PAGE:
My pasta pot/steamer did not come with directions telling me how full to make it. It seems to boil over or not have enough water to cover the pasta. It is a large pot with the pasta strainer included.
The pot choice should depend on the amount of water (which depends on the amount of pasta you're cooking) rather than the other way around. For detailed advice on amounts, see these answers (answer 1, answer 2).
Generally (not using fresh pasta or very long pasta when more water is necessary) you just need to cover the pasta. A bit of oil on top will help keep it from boiling over, as will keeping the lid off after it's begun boiling and just simmering it rather than a rolling boil.
With longer pastas like spaghetti you should add more water than just enough to cover the pasta, but as long as the top of the water is more than an inch below the top of the pot (after adding the pasta) you shouldn't have trouble if you follow the precautions above.
There's two schools of thought to this. I usually roughly half fill the pot with water bring it to the boil, and add pasta to make it roughly 3/4 the way up (I always use the same pot), a splash or two of olive oil (well more than that. The perfect pasta for me smells nice and strongly of olive oil, and edible with nothing else should i choose to, so i add a generous quantity) and salt. I bring it to a boil, and turn down the heat, and keep stirring it. I never had issues with it boiling over.
You can however also start with cold water add the pasta then bring it to the boil. You should use a lot less water in that case. I'm still working on this since i've had perfect results with the first method, and am still breaking the mental barrier to too little salt.
You specifically mention a "pasta pot/steamer", so I'm going to assume that it's one of those pots with a strainer insert that stays in the pot while you're cooking the pasta. (and then you lift it out to drain the pasta).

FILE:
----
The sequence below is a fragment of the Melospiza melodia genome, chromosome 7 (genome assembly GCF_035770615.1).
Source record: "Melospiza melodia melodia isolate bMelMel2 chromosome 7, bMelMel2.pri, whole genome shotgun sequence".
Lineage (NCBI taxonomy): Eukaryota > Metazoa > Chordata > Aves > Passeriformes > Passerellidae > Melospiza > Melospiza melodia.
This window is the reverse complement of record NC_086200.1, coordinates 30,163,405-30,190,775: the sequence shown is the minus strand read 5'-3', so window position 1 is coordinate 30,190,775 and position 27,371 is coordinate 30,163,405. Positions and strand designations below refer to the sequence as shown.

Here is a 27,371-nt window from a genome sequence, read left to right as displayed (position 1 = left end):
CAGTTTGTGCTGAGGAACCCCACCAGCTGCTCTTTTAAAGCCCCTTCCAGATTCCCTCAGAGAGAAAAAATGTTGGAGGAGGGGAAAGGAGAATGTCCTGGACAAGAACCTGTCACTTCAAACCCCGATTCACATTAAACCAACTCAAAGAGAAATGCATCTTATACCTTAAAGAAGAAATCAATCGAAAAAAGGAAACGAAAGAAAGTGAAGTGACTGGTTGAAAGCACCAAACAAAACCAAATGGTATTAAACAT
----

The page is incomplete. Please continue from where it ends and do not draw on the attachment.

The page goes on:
The problem with most of them is that they're designed for steaming, and so the insert stops an inch or two below the level of the strainer portion. This means you need more water than you'd need for the pasta in a standard pot; it's only really an advantage if you're making more than one batch, as you can lift it out, dump it, then add more pasta (or vegetables) to already hot water.
The second design flaw in every one that I've seen is that the strainer insert continues a couple of inches past the top of the outer pot. This is great if you're steaming ... but it's a problem because it makes it more difficult to tell where the outer pot ends when you're looking at the inside. You need the water level to stop 3 or more inches below the edge of the outer pot ... if you don't, when you add the pasta and bring it back to a boil, the water flows out of the pot and onto your stove. (and being starchy pasta water, leaves this film you have to scrub off as it instantly boils off).
So ... my advice would be:
- fill the pot of water without the insert, and stop about 4 inches (10cm) from the top of the pot. Then insert the strainer if you want to use it. Adjust the distance for bulkier foods that will displace more water (eg, blanching vegetables).
- consider not using the strainer in the pot when it's boiling.
- consider turning down the heat when the water resumes its boil after adding the pasta, so that it's at a boil, but not overly vigorous (to make it less likely to spill out that seam between the strainer and pot).
And for those considering buying one of these -- if you're going to be using it almost exclusively for boiling and rarely for steaming, look for a strainer that gets close to the bottom of the pot.